Tag: Soil

Spring Growth 2008

Russ Libby, MOFGA’s executive director, opened MOFGA’s 2008 Spring Growth Conference in March by asking, “What are the implications of changing energy prices and changing climate on Maine farmers?” He acknowledged Maine Rural Partners and the Risk Management Agency for underwriting the cost of the conference. Climate Change, Species Change George Jacobson, state climatologist and

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Weed Management

Don’t become lax in the fall and let summer annual weeds, such as pigweed (left) and lambsquarters go to seed. Learn about the life cycles of different weeds so that you know when and how to control them. English photo. by Eric Sideman, Ph.D. The most important distinction between organic and conventional growing is that

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Tips

Grazing Pigs Vs. Plum Curculio Jim Koan, owner of the 150-acre AlMar Orchards in Clayton Township, Michigan, grazes Berkshire hogs in his organic apple orchard, obtaining almost complete control of plum curculio within a few years. Plum curculios lay eggs in fruits in the spring, and the resultant larvae later cause fruit drop. On the

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Brassicas

‘Graffiti’ (top left), ‘Amazing’ (right) and ‘Cheddar’ cauliflower. Hutton says that ‘Cheddar’ is by far the favorite with the crew at Monmouth. Photo courtesy of Mark Hutton. The Maine climate is great for producing brassicas. At the 2007 Farmer-to-Farmer Conference, Mark Hutton of the University of Maine Cooperative Extension’s Highmoor Farm in Monmouth and Jason

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Ramial Chipped Wood

by Ann Currier       It has been encouraging to see the attention that Ramial Chipped Wood (RCW – chips of deciduous tree branches that are smaller than 7 cm in diameter) is getting in The Maine Organic Farmer & Gardener. I first read about RCW in this paper in an article written by Tom

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Using Cottonseed Fertilizer

Far Better Options Exist by Alex Owre High-nitrogen content (6-2-2) cottonseed meal is an organic fertilizer that lowers the pH of soil, poses little danger of burning plants, and provides nitrogen, phosphorus and potassium as well as many minor plant food elements. It is cheap and readily available. In some states, however, cottonseed meal is

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Selenium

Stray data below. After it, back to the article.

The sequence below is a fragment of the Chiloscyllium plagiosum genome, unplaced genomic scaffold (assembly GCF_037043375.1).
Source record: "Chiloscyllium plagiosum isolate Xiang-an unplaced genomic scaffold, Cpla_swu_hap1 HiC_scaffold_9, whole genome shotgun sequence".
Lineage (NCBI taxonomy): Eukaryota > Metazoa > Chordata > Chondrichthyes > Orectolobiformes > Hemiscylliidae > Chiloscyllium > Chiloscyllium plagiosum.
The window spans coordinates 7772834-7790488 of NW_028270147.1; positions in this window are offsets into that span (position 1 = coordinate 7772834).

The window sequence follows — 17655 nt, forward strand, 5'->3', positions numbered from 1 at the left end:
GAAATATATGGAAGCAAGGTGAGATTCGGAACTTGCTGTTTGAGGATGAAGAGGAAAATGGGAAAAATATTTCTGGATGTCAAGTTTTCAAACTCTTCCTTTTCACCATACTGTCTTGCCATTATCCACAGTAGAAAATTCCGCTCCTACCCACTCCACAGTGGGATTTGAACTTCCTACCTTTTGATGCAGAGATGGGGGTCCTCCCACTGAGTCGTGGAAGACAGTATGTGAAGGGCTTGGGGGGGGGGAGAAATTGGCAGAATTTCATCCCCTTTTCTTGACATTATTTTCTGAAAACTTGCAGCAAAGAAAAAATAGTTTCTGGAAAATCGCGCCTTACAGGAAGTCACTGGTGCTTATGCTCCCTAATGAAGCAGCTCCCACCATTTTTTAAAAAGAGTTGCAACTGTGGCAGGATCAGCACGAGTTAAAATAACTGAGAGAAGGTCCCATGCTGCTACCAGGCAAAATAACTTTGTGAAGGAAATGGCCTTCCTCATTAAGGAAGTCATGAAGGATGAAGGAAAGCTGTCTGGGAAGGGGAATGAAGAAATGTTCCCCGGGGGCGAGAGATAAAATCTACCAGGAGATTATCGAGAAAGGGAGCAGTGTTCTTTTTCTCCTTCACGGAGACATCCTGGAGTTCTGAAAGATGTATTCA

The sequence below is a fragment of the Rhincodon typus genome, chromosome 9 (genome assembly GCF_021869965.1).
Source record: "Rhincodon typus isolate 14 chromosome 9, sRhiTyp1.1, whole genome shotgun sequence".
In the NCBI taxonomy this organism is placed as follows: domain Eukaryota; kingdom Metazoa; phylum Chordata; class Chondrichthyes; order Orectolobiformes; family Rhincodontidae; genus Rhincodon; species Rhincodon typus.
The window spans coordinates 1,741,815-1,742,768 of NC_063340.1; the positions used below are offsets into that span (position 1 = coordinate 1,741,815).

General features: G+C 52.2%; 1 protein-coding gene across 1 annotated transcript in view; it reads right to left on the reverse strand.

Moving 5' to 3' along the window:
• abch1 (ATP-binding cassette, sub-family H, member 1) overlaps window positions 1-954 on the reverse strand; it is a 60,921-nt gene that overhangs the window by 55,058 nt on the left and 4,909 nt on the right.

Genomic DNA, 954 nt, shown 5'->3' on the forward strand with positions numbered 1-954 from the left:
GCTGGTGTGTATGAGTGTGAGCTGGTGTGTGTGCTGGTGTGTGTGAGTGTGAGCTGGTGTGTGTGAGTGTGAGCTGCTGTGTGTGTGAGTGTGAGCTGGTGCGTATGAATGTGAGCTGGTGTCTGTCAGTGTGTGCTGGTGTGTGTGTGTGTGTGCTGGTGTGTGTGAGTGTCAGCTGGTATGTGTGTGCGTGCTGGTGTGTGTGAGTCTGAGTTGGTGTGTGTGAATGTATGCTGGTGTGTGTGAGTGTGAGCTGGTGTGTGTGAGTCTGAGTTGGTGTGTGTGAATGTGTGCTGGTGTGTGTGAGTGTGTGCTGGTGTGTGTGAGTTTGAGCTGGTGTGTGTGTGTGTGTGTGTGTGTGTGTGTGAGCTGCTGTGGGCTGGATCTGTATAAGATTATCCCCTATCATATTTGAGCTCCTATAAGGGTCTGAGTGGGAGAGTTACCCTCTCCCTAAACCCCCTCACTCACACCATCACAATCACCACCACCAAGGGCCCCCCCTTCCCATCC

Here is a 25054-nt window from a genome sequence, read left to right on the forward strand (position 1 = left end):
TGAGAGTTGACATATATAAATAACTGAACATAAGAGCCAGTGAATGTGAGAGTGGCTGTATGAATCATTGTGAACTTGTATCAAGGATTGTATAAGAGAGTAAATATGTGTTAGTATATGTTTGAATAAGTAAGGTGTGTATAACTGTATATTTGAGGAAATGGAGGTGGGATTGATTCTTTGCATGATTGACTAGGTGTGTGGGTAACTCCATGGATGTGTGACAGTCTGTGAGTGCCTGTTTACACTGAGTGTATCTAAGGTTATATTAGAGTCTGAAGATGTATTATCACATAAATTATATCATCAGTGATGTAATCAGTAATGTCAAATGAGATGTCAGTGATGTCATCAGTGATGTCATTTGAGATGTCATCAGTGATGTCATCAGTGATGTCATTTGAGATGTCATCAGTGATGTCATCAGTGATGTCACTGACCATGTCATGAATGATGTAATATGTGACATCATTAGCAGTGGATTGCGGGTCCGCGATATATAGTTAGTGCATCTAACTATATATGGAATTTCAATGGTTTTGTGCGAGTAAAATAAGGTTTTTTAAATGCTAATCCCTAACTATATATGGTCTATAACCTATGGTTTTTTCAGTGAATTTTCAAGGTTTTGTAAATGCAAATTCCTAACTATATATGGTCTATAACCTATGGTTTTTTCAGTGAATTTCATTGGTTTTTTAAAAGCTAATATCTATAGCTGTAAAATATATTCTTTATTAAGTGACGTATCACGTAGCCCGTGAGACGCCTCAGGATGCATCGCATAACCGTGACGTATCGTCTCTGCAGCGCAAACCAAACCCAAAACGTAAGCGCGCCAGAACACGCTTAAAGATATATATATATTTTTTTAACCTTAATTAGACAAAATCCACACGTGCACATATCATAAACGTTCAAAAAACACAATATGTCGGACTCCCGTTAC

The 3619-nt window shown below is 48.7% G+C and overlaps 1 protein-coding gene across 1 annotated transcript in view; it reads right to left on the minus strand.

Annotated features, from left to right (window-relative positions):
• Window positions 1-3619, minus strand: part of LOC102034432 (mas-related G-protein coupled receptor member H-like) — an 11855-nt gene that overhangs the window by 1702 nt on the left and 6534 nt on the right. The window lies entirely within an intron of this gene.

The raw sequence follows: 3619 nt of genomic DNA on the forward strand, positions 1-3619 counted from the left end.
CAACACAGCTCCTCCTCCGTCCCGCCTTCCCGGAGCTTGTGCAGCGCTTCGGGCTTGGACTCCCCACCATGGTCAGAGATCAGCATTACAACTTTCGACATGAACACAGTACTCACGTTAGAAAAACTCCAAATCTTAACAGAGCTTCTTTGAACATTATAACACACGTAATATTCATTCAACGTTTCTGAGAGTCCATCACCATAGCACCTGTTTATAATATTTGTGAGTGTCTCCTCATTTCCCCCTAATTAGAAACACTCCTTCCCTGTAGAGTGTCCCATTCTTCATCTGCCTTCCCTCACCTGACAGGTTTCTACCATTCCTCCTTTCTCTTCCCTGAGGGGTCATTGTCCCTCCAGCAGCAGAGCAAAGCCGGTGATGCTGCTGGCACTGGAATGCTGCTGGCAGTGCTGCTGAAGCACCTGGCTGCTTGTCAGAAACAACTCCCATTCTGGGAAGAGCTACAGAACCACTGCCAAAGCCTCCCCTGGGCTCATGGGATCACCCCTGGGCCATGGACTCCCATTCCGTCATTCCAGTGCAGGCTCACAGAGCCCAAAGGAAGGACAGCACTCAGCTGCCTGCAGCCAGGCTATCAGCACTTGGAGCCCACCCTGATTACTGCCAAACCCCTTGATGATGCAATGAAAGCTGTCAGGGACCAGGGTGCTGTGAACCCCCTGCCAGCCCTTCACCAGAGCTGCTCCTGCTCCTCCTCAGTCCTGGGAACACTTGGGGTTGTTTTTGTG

by Diane Schivera, M.S., and Eric Sideman, Ph.D. Selenium (Se) serves important functions in all animals. Called the “protection mineral,” it is a key component in glutathione peroxidase, an antioxidant enzyme. The enzyme, found in red and white blood cells, heart muscle, brain, fat, lungs, liver, kidney and skeletal muscle, stops oxidation and thus protects

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Basics of Organic Soil Fertility

By Eric Sideman, Ph.D. Copyright 2006 In 1648, Jean-Baptiste van Helmont did a great experiment and had clear results, but he drew the wrong conclusion. Still, he was among the first on the path to understanding the role of soil in plant nutrition. He placed 200 pounds of soil in a pot and planted a

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Redefining Soil Fertility

There is No Soil Fertility Without a Healthy Forest Branches under 3 inches in diameter, from deciduous trees, can be chipped to make a soil-building, crop-fertilizing amendment.  English photo. by Céline Caron Terms in italics are defined in the glossary at the end of this article. Have you ever wondered how a forest can grow

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Creative Cover Cropping Ideas

By Alice Percy MOFGA’s 2006 Spring Growth Conference, titled “Cover Crop and Rotation Strategies for Organic Fertility and Weed Management,” attracted presenters from all over the Northeast and over 100 audience members. Presenters included Eric and Anne Nordell, who operate a horse-powered, mixed vegetable farm in Beech Grove, Penn., and contribute regularly to the Small

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